1. Growing bioeconomy is increasing the pressure to clear-cut drained peatland forests. Yet, the cumulative effects of peatland drainage and clear-cutting on the biodiversity of recipient freshwater ecosystems are largely unknown. 2. We studied the isolated and combined effects of peatland drainage and clear-cutting on stream macroinvertebrate communities. We further explored whether the impact of these forestry-driven catchment alterations to benthic invertebrates is related to stream size. We quantified the impact on invertebrate biodiversity by comparing communities in forestry-impacted streams to expected communities modelled with a multi-taxon niche model. 3. The impact of clear-cutting of drained peatland forests exceeded the sum of the independent effects of drainage and clear-cutting, indicating a synergistic interaction between the two disturbances in small streams. Peatland drainage reduced benthic biodiversity in both small and large streams, whereas clear-cutting did the same only in small streams. Small headwater streams were more sensitive to forestry impacts than the larger downstream sites. 4. We found 11 taxa (out of 25 modelled) to respond to forestry disturbances. These taxa were mainly different from those previously reported as sensitive to forestry-driven alterations, indicating the context dependence of taxonomic responses to forestry. In contrast, most of the functional traits previously identified as responsive to agricultural sedimentation also responded to forestry pressures. In particular, taxa that live temporarily in hyporheic habitats, move by crawling, disperse actively in water, live longer than 1 year, use eggs as resistance form and obtain their food by scraping became less abundant than expected, particularly in streams impacted by both drainage and clear-cutting. 5. Synthesis and applications. Drained peatland forests in boreal areas are reaching maturity and will soon be harvested. Clear-cutting of these forests incurs multiple environmental hazards but previous studies have focused on terrestrial ecosystems. Our results show that the combined impacts of peatland drainage and clear-cutting may extend across ecosystem boundaries and cause significant biodiversity loss in recipient freshwater ecosystems. This information supports a paradigm shift in boreal forest management, whereby continuous-cover forestry based on partial harvest may provide the most sustainable approach to peatland forestry.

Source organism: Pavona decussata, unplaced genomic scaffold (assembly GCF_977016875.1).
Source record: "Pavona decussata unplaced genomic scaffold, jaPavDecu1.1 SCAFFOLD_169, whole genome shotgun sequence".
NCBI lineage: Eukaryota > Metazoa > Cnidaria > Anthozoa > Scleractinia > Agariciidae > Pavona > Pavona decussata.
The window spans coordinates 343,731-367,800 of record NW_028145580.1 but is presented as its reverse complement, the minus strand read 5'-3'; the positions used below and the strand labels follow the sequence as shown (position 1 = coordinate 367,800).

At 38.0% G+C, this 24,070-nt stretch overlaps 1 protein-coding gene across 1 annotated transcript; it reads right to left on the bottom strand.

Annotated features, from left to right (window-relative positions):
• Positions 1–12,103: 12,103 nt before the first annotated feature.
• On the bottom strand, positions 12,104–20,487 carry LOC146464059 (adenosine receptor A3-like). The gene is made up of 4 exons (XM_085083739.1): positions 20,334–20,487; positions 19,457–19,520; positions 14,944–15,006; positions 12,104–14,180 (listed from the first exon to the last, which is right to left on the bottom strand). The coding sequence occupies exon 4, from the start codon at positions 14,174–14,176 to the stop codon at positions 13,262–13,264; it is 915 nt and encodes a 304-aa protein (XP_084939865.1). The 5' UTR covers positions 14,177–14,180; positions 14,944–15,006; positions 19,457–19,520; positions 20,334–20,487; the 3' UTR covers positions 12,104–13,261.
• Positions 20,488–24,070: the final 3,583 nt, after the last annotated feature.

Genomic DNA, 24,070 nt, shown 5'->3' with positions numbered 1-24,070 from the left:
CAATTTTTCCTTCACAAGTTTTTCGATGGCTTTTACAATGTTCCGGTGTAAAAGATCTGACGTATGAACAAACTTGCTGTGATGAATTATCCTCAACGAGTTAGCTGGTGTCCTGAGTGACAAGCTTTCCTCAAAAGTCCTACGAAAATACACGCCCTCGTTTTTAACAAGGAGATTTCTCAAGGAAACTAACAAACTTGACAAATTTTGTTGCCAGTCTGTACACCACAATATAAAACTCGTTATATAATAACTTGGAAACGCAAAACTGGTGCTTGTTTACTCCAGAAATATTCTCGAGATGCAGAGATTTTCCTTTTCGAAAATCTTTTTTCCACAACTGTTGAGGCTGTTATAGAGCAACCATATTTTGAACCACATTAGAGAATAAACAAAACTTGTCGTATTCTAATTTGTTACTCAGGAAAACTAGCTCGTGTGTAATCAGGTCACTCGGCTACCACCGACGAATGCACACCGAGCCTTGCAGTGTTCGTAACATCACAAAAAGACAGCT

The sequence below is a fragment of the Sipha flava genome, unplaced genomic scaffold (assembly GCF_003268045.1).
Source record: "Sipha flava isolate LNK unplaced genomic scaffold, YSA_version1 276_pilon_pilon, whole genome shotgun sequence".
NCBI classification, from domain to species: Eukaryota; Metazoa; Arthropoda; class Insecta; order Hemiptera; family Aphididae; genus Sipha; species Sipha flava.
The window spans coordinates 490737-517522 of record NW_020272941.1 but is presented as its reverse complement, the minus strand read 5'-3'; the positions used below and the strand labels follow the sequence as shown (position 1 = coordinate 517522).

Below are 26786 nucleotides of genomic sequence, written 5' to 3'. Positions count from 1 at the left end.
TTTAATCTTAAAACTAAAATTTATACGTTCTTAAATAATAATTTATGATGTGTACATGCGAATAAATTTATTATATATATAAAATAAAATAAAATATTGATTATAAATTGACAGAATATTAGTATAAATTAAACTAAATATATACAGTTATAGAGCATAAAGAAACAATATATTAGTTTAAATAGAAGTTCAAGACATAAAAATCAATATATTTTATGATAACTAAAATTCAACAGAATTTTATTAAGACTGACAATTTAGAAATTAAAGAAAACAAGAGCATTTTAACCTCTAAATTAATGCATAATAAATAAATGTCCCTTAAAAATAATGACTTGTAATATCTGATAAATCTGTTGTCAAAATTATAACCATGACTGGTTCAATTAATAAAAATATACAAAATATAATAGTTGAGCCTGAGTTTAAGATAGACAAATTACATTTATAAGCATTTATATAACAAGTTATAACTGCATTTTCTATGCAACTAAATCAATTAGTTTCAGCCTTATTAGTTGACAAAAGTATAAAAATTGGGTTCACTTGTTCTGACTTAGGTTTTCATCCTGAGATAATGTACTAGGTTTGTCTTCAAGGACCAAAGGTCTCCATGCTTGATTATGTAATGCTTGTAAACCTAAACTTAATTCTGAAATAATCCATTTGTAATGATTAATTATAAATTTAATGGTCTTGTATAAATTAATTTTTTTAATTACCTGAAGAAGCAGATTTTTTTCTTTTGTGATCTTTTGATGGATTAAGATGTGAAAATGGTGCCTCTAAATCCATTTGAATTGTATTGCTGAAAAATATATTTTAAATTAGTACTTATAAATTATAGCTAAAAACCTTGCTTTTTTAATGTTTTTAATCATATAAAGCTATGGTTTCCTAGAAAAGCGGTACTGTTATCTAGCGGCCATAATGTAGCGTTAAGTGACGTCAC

• Westerlund, Antti; Tuomi, Laura; Alenius, Pekka; Myrberg, Kai; Miettunen, Elina; Vankevich, Roman E.; Hord, Robinson (Taylor & Francis, 2019)
    Tellus A: Dynamic Meteorology and Oceanography, 71:1
    We studied circulation patterns in the Gulf of Finland (GoF), an estuary-like sub-basin of the Baltic Sea. Circulation patterns in the GoF are complex and vary from season to season and year to year. Estuarine circulation in the gulf is heavily modified by many factors, such as wind forcing, topography and geostrophic effects. Based on a 7-year run of the NEMO 3D hydrodynamic model with a 500 m horizontal resolution, we analysed seasonal changes of mean circulation patterns. We found that there were clear seasonal differences in the circulation patterns in the GoF. Features that moved or changed direction from season to season were damped or hidden in the averages. To further study these differences, we also carried out a self-organising map (SOM) analysis of currents for several latitudinal sections. The results of the SOM analysis emphasised the estuary-like nature of the GoF. Circulation changed rapidly from normal estuarine circulation to reverse estuarine circulation. The dominant southwesterly winds supported the reversal of the estuarine circulation. Both normal and reversed estuarine circulation were roughly as common in our data. The SOM analysis also demonstrated how the long-term cyclonic mean circulation field and the average salinity field emerged from the interaction of normal and reversed estuarine circulation.